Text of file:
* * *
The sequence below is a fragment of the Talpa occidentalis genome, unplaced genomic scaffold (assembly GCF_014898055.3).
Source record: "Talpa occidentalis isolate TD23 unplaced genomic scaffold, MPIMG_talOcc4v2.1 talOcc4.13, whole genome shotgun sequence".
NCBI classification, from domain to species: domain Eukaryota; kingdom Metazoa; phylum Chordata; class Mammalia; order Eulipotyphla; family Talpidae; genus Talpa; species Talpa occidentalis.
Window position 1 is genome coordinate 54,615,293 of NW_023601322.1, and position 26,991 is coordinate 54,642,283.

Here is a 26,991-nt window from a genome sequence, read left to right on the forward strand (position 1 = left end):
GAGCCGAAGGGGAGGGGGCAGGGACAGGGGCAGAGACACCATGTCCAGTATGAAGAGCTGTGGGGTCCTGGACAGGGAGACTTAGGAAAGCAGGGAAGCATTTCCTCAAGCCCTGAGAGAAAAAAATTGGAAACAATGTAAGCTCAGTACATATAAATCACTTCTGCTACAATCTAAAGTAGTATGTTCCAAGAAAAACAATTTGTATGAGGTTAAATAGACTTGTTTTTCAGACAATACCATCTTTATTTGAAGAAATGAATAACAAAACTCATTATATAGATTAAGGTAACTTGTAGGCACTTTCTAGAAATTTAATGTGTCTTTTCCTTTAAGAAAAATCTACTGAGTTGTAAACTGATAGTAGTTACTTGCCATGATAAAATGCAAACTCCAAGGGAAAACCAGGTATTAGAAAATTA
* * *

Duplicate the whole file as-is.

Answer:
The sequence below is a fragment of the Talpa occidentalis genome, unplaced genomic scaffold (assembly GCF_014898055.3).
Source record: "Talpa occidentalis isolate TD23 unplaced genomic scaffold, MPIMG_talOcc4v2.1 talOcc4.13, whole genome shotgun sequence".
NCBI classification, from domain to species: domain Eukaryota; kingdom Metazoa; phylum Chordata; class Mammalia; order Eulipotyphla; family Talpidae; genus Talpa; species Talpa occidentalis.
Window position 1 is genome coordinate 54,615,293 of NW_023601322.1, and position 26,991 is coordinate 54,642,283.

Here is a 26,991-nt window from a genome sequence, read left to right on the forward strand (position 1 = left end):
GAGCCGAAGGGGAGGGGGCAGGGACAGGGGCAGAGACACCATGTCCAGTATGAAGAGCTGTGGGGTCCTGGACAGGGAGACTTAGGAAAGCAGGGAAGCATTTCCTCAAGCCCTGAGAGAAAAAAATTGGAAACAATGTAAGCTCAGTACATATAAATCACTTCTGCTACAATCTAAAGTAGTATGTTCCAAGAAAAACAATTTGTATGAGGTTAAATAGACTTGTTTTTCAGACAATACCATCTTTATTTGAAGAAATGAATAACAAAACTCATTATATAGATTAAGGTAACTTGTAGGCACTTTCTAGAAATTTAATGTGTCTTTTCCTTTAAGAAAAATCTACTGAGTTGTAAACTGATAGTAGTTACTTGCCATGATAAAATGCAAACTCCAAGGGAAAACCAGGTATTAGAAAATTA